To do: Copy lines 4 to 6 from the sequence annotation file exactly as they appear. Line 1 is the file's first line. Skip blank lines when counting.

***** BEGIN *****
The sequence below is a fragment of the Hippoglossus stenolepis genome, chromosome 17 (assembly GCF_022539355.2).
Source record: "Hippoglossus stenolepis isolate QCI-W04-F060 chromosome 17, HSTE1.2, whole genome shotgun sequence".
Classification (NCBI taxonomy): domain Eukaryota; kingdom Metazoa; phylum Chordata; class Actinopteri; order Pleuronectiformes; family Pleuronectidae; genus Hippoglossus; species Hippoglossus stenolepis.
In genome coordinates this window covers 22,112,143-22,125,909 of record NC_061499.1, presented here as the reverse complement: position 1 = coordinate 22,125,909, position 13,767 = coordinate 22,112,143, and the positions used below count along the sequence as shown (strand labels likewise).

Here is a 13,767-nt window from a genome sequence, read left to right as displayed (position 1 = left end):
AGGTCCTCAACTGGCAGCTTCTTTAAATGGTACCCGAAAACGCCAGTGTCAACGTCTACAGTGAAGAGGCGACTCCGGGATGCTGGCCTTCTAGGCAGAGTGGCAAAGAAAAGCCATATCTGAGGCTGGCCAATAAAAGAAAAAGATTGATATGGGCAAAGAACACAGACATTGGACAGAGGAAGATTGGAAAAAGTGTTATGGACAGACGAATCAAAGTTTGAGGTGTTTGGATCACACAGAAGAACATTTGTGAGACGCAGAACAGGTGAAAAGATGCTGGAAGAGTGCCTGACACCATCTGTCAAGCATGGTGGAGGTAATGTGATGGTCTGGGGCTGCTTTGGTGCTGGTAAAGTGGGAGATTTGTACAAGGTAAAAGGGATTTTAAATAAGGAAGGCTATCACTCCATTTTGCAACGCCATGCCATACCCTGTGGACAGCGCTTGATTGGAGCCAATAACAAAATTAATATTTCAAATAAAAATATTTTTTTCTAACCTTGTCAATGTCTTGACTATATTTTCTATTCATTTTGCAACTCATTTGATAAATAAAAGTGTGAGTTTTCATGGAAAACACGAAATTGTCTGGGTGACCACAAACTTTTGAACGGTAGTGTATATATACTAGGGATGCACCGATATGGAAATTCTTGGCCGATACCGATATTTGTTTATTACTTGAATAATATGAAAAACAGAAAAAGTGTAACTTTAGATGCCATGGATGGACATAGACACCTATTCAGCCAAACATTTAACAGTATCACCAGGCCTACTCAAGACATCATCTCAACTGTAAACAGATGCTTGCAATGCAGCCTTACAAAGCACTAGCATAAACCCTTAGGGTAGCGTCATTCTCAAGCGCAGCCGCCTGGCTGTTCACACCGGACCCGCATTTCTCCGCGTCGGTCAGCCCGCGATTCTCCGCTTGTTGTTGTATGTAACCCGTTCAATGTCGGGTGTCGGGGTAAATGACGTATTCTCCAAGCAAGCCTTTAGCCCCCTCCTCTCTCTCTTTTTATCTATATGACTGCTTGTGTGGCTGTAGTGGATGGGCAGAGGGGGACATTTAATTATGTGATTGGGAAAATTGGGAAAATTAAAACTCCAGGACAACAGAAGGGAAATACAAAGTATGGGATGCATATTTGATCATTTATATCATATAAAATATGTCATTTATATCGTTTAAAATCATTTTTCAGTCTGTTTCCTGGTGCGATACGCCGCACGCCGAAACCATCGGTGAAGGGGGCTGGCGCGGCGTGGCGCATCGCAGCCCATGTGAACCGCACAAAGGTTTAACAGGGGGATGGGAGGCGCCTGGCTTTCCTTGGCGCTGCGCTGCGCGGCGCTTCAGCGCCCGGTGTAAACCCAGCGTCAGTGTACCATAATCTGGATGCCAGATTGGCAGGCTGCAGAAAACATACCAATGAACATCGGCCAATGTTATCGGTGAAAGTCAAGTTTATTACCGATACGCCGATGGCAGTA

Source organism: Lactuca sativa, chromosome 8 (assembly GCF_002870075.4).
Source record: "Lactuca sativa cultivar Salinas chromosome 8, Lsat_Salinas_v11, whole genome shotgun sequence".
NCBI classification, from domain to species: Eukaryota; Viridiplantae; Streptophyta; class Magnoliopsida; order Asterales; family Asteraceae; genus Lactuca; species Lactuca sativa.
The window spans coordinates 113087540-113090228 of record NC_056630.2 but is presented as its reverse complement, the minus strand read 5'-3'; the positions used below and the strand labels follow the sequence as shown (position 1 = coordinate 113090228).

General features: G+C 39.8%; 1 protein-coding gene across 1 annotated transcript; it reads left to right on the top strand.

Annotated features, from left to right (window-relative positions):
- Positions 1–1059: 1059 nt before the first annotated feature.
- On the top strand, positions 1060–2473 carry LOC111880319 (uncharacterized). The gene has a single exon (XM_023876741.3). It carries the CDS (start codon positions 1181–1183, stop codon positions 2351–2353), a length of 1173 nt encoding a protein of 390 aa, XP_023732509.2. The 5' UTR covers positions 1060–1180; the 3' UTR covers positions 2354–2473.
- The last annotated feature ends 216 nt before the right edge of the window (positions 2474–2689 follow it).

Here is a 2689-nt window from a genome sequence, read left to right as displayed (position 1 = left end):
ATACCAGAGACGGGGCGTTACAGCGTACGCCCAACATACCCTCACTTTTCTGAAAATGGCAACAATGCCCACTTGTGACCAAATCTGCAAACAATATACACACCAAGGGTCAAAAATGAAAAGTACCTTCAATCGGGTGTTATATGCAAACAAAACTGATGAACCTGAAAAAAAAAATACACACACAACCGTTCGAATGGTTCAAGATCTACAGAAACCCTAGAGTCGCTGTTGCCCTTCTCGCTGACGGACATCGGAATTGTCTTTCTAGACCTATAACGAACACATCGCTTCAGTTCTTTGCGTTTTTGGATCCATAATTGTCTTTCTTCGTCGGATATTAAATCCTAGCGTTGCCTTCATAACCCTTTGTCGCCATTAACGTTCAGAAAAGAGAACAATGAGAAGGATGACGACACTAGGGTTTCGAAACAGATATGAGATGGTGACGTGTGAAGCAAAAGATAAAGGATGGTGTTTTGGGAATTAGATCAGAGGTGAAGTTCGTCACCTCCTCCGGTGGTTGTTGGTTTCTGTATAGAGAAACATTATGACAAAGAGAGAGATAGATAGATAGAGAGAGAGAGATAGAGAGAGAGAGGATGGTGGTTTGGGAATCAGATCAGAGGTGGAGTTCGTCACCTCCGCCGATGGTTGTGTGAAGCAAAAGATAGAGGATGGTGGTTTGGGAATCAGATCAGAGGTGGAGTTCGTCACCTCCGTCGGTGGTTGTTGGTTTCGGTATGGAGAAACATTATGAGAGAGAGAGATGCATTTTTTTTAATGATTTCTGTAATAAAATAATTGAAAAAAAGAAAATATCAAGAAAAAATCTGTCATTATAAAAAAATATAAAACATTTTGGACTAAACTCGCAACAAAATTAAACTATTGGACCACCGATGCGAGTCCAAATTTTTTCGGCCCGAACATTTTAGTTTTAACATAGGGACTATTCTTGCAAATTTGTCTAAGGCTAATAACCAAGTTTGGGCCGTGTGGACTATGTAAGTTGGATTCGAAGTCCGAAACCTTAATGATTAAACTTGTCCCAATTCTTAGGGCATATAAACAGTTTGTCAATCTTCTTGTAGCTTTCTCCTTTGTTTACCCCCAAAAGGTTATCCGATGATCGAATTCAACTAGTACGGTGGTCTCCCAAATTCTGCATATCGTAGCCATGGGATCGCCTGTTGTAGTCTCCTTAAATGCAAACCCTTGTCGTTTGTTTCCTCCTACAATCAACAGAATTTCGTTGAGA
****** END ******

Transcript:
In genome coordinates this window covers 22,112,143-22,125,909 of record NC_061499.1, presented here as the reverse complement: position 1 = coordinate 22,125,909, position 13,767 = coordinate 22,112,143, and the positions used below count along the sequence as shown (strand labels likewise).

Here is a 13,767-nt window from a genome sequence, read left to right as displayed (position 1 = left end):
AGGTCCTCAACTGGCAGCTTCTTTAAATGGTACCCGAAAACGCCAGTGTCAACGTCTACAGTGAAGAGGCGACTCCGGGATGCTGGCCTTCTAGGCAGAGTGGCAAAGAAAAGCCATATCTGAGGCTGGCCAATAAAAGAAAAAGATTGATATGGGCAAAGAACACAGACATTGGACAGAGGAAGATTGGAAAAAGTGTTATGGACAGACGAATCAAAGTTTGAGGTGTTTGGATCACACAGAAGAACATTTGTGAGACGCAGAACAGGTGAAAAGATGCTGGAAGAGTGCCTGACACCATCTGTCAAGCATGGTGGAGGTAATGTGATGGTCTGGGGCTGCTTTGGTGCTGGTAAAGTGGGAGATTTGTACAAGGTAAAAGGGATTTTAAATAAGGAAGGCTATCACTCCATTTTGCAACGCCATGCCATACCCTGTGGACAGCGCTTGATTGGAGCCAATAACAAAATTAATATTTCAAATAAAAATATTTTTTTCTAACCTTGTCAATGTCTTGACTATATTTTCTATTCATTTTGCAACTCATTTGATAAATAAAAGTGTGAGTTTTCATGGAAAACACGAAATTGTCTGGGTGACCACAAACTTTTGAACGGTAGTGTATATATACTAGGGATGCACCGATATGGAAATTCTTGGCCGATACCGATATTTGTTTATTACTTGAATAATATGAAAAACAGAAAAAGTGTAACTTTAGATGCCATGGATGGACATAGACACCTATTCAGCCAAACATTTAACAGTATCACCAGGCCTACTCAAGACATCATCTCAACTGTAAACAGATGCTTGCAATGCAGCCTTACAAAGCACTAGCATAAACCCTTAGGGTAGCGTCATTCTCAAGCGCAGCCGCCTGGCTGTTCACACCGGACCCGCATTTCTCCGCGTCGGTCAGCCCGCGATTCTCCGCTTGTTGTTGTATGTAACCCGTTCAATGTCGGGTGTCGGGGTAAATGACGTATTCTCCAAGCAAGCCTTTAGCCCCCTCCTCTCTCTCTTTTTATCTATATGACTGCTTGTGTGGCTGTAGTGGATGGGCAGAGGGGGACATTTAATTATGTGATTGGGAAAATTGGGAAAATTAAAACTCCAGGACAACAGAAGGGAAATACAAAGTATGGGATGCATATTTGATCATTTATATCATATAAAATATGTCATTTATATCGTTTAAAATCATTTTTCAGTCTGTTTCCTGGTGCGATACGCCGCACGCCGAAACCATCGGTGAAGGGGGCTGGCGCGGCGTGGCGCATCGCAGCCCATGTGAACCGCACAAAGGTTTAACAGGGGGATGGGAGGCGCCTGGCTTTCCTTGGCGCTGCGCTGCGCGGCGCTTCAGCGCCCGGTGTAAACCCAGCGTCAGTGTACCATAATCTGGATGCCAGATTGGCAGGCTGCAGAAAACATACCAATGAACATCGGCCAATGTTATCGGTGAAAGTCAAGTTTATTACCGATACGCCGATGGCAGTA